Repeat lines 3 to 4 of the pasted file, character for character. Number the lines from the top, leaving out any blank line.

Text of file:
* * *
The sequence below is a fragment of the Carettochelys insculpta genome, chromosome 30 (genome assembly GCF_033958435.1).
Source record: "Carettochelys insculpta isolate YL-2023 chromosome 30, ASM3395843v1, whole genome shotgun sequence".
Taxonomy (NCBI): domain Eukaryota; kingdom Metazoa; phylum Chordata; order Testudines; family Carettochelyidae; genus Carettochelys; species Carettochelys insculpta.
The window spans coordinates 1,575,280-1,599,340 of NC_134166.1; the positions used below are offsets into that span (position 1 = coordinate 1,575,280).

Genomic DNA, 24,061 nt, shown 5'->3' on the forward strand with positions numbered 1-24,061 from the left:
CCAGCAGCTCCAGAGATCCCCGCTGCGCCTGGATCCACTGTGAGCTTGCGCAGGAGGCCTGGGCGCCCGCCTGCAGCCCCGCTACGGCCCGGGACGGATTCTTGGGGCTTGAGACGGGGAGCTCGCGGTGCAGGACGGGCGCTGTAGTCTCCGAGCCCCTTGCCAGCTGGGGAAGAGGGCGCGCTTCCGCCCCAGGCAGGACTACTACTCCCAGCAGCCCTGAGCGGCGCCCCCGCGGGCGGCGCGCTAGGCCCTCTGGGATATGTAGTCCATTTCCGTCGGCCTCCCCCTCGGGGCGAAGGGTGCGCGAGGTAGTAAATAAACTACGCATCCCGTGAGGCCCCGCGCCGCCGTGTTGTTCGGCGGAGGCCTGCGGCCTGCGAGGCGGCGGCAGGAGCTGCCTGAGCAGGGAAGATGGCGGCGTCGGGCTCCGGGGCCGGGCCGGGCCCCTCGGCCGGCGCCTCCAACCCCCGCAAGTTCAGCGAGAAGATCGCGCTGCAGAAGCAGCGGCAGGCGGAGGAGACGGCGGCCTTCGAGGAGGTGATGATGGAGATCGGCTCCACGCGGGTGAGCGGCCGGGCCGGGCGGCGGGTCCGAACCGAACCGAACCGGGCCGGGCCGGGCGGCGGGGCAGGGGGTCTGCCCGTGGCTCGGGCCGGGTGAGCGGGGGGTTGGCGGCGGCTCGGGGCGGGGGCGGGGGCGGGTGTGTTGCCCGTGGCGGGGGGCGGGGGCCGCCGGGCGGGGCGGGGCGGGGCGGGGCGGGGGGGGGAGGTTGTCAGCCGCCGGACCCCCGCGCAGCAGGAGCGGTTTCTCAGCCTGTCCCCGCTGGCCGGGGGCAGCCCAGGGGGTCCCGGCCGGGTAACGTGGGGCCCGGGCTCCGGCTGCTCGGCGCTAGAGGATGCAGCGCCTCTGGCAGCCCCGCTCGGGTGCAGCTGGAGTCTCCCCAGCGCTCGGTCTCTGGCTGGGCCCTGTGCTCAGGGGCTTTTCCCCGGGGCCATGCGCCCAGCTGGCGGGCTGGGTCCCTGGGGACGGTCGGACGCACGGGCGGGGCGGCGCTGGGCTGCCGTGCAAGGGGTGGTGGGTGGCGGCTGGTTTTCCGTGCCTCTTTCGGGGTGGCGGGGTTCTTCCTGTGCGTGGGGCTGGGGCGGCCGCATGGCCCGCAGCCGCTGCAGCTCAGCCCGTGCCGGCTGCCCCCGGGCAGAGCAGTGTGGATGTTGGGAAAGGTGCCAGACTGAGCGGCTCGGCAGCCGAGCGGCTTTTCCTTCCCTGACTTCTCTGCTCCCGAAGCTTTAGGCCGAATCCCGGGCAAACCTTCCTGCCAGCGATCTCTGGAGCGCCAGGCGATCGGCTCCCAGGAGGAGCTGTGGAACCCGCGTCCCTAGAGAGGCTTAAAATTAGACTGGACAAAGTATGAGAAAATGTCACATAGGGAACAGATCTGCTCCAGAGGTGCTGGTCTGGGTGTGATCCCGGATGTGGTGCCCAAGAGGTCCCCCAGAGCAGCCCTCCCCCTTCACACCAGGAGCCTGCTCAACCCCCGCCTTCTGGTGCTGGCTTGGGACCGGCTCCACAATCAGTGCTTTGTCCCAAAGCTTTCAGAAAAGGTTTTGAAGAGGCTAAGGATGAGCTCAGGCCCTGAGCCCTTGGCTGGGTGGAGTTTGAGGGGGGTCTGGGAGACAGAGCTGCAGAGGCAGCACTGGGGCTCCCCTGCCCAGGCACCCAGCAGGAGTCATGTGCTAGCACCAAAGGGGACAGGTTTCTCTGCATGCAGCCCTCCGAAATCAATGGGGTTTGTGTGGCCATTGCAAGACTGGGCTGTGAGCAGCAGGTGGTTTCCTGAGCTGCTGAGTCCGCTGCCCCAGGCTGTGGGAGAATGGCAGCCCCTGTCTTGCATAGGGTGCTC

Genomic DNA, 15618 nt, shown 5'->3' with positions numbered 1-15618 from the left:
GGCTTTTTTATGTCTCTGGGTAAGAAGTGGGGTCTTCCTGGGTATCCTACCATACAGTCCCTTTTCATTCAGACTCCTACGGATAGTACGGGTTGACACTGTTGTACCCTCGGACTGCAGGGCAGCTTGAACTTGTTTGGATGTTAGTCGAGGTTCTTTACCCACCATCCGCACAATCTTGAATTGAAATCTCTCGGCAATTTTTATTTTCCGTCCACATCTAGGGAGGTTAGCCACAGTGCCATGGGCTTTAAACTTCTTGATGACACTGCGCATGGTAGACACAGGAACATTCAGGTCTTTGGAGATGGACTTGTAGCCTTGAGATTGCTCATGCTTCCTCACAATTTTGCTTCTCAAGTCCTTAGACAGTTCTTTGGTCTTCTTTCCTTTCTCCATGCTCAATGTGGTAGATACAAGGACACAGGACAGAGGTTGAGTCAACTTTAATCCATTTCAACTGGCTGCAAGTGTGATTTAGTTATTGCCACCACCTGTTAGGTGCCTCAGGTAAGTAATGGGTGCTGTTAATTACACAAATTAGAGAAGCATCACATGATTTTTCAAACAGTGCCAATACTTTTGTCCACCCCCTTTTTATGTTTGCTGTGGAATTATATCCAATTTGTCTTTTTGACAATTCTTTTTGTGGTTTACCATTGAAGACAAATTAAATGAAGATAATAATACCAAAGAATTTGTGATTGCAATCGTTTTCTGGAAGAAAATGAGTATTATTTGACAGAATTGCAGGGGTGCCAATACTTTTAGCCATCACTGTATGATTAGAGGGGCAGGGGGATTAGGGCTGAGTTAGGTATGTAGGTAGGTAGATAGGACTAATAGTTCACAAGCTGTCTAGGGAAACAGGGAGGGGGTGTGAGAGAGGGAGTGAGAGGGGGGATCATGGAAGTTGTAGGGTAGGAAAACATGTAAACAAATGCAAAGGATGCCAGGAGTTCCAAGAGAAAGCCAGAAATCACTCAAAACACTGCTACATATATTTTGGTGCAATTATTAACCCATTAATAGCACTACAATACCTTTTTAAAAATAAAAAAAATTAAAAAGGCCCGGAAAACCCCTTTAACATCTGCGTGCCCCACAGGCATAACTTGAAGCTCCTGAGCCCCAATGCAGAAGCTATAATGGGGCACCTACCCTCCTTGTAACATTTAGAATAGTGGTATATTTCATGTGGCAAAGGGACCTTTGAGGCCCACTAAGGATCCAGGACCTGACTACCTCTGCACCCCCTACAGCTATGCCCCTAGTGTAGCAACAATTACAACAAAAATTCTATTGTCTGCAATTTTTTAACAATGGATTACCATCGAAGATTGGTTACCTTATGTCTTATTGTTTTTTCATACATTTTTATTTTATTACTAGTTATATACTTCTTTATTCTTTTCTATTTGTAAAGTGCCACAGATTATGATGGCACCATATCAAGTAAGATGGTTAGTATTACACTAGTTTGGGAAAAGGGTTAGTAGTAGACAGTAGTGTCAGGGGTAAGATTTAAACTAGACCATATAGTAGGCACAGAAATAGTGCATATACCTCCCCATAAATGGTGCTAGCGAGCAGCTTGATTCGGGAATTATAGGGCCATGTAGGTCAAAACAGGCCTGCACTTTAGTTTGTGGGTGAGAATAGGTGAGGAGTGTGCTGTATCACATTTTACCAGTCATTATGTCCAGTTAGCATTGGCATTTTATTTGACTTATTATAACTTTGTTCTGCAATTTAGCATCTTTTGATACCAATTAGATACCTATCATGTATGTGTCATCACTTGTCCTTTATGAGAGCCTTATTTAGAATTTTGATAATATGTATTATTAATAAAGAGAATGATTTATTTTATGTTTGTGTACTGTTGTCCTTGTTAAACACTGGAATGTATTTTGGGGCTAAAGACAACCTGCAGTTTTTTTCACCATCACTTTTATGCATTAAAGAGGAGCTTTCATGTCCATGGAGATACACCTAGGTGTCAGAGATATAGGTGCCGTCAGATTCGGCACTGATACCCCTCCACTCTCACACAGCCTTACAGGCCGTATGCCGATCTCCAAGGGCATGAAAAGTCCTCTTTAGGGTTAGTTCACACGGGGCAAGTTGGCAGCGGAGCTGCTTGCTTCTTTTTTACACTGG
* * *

Taxonomy (NCBI): domain Eukaryota; kingdom Metazoa; phylum Chordata; order Testudines; family Carettochelyidae; genus Carettochelys; species Carettochelys insculpta.
The window spans coordinates 1,575,280-1,599,340 of NC_134166.1; the positions used below are offsets into that span (position 1 = coordinate 1,575,280).